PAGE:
There are several material cost calculators out there that can give you per cartridge cost. What they don't include is your time and initial equipment outlay. If you go beyond the "hobby aspect" of handloading then time spent should be a consideration. Equipment outlay can be controled to a point but ultimately it becomes what you make it..LOL.

Lets say a good start up will be about 800.00 to include your first 1000 rounds of .45acp.

Materials Needed

*Manuals ABC's of reloading is a good start.

* Press For what you laid out above I'd go with a Lee Classic 4 hole Turret press. Reason is it's easy to learn on, and it can produce a fair amount of pistol cartridges per hour. It's faster than a single stage press, and less expensive than a true progressive press. Calibre change over is fast and simple with additional 4 hole turret plate and dies.

Example of press kit https://kempfgunshop.com//index.php?page=shop.product_details&flypage=shop.f lypage&product_id=630&option=com_virtuemart&Itemid =41&vmcchk=1&Itemid=41



*Press II a simple use single stage should always be present on your bench they will always be useful.

*Beam Scale
*kinetic bullet puller
*Machinists Caliper
*Case trimming system (bottle necks only)
*Case prep tools
*Lube system
*Dies,wrenches, allen, wrenches
*Tumbler
*Load Books
*Numerous odds and ends.
*note taking system
*Quite work area
*Solid work bench
*Trips to the range to work up safe accurate loads for your firearms.

*1K brass
1K bullets
1k primers
enough powder for 1K

This is a primer for thought, there are others with far superior experience than I on this forum when it comes to handcrafting cartridges
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Old 08-21-2012, 03:38 PM   #19
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"Roughly how much does it cost to make a .45 or .223 round and how much time does it take? How much is an initial investment in equipment to be able to reload the 4 calibers mentioned? I'm trying to consider and weigh the options to determine at what point reloading becomes cost effective."

I started loadng in '65, only partly to same money, but figger I should break even any day now; after that I'll be making money! But I haven't yet worked out how many rounds I'll need to crank out in a month to make a living wage!

Your question seems reasonable on its face but it isn't. How much time it takes depends on what tools YOU use, how quickly YOU work, how well set up YOUR work path is and how meticulous YOU are. How much it costs to load a single cartridge is so highly variable according to the components used and where you obtain them that my costs vs. anyone else's are irrelvant. Where/how you get your cases and how long they may last varies tremedously. We don't know what equipment YOU would wish to buy or how much YOU might have to spend to set up a place to work (which can be a big part of the costs) nor at what point YOU would consider reloading worthwhile. Loading becomes 'cost effective' with the first round but it's not free.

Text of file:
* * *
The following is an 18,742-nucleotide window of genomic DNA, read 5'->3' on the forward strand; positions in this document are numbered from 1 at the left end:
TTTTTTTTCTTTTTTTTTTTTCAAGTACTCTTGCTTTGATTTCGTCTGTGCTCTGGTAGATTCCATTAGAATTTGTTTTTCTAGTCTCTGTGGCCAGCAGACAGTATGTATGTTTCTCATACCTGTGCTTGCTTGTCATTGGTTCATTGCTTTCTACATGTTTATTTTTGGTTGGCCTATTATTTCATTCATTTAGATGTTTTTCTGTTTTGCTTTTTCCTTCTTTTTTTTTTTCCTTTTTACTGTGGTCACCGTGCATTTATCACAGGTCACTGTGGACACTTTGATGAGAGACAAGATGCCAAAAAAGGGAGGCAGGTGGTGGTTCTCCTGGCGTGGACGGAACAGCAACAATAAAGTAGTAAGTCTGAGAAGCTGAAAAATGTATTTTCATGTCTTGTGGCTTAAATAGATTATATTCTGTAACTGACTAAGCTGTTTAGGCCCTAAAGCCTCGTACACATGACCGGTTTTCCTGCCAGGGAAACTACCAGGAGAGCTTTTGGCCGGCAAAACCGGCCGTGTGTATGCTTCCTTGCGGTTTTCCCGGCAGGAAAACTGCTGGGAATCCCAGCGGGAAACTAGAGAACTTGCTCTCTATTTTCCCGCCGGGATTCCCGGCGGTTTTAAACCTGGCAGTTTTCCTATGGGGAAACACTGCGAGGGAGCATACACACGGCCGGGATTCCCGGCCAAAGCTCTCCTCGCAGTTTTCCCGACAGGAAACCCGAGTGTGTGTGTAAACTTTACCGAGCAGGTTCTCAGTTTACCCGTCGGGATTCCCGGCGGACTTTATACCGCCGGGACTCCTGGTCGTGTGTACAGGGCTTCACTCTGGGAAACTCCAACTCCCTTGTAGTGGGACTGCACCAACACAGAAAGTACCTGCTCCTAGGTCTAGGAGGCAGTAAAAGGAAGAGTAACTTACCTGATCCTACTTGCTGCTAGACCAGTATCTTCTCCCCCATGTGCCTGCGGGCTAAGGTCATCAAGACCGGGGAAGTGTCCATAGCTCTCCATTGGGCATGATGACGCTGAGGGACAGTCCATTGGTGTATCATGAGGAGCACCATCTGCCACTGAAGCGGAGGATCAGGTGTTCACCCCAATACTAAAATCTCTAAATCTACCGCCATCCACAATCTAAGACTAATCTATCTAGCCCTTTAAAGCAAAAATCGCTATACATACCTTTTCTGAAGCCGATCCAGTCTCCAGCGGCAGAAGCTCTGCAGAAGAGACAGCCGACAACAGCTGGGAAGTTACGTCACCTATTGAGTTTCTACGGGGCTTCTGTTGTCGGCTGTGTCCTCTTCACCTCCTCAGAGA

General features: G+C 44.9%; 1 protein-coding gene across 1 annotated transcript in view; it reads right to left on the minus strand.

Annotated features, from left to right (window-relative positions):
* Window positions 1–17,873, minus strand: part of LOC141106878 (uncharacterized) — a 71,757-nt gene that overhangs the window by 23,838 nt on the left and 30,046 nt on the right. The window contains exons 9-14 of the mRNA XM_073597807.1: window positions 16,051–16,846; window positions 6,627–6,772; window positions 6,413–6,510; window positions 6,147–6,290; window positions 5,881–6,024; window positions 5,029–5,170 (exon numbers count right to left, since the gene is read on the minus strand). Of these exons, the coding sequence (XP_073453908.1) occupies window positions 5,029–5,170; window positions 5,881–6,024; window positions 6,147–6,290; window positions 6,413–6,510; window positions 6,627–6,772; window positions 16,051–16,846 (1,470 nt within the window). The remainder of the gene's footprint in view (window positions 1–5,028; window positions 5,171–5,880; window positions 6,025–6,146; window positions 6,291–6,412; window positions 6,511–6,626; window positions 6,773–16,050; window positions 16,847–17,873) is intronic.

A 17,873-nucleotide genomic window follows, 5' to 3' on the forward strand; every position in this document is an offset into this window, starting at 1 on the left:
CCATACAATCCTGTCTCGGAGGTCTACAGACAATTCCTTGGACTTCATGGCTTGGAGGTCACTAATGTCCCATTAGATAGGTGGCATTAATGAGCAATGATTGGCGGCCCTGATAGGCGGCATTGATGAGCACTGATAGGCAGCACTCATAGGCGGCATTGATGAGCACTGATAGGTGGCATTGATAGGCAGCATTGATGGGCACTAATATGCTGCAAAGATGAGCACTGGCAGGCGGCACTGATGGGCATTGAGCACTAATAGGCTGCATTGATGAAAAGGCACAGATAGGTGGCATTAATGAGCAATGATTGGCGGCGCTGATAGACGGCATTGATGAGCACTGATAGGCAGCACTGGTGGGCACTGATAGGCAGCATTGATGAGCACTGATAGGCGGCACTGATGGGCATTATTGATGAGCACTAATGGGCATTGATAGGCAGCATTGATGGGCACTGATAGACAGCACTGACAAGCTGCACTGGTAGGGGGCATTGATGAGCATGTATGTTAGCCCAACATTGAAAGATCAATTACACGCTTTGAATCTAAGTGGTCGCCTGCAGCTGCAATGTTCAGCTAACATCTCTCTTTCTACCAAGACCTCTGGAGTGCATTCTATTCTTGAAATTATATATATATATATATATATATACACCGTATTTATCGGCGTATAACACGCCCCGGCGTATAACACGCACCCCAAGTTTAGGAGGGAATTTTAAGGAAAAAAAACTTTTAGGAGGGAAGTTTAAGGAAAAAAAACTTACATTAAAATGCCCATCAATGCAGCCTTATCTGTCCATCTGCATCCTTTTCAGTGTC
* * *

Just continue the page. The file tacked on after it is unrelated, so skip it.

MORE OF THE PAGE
With all that said, reloading is a great activity but it's been my advice to anyone looking into it purely to save money to forget it! IMHO, it takes time and money to do so unless your goal is much greater than just to cut costs it's unlikely you would keep it up long enough to break even.

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Old 08-22-2012, 03:09 AM   #20
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I took similar advice. I like to shoot, a lot. Factory ammo was starting to get expensive for the amount I like to shoot. I shoot .45 the most and picked up a Lee anniversary single stage setup for about $100 that had almost everything I needed to start. A set of dies, caliper, digital scale, kinetic bullet puller, reloading manual, another $100. You get the idea, these non expendable items I don't figure in because I can use them for other calibers. I'm getting by at about $13 per 50 rounds but ok getting that down with some other bullet sources. I have more time than money so it works for me and I am tuning a load for USPSA now.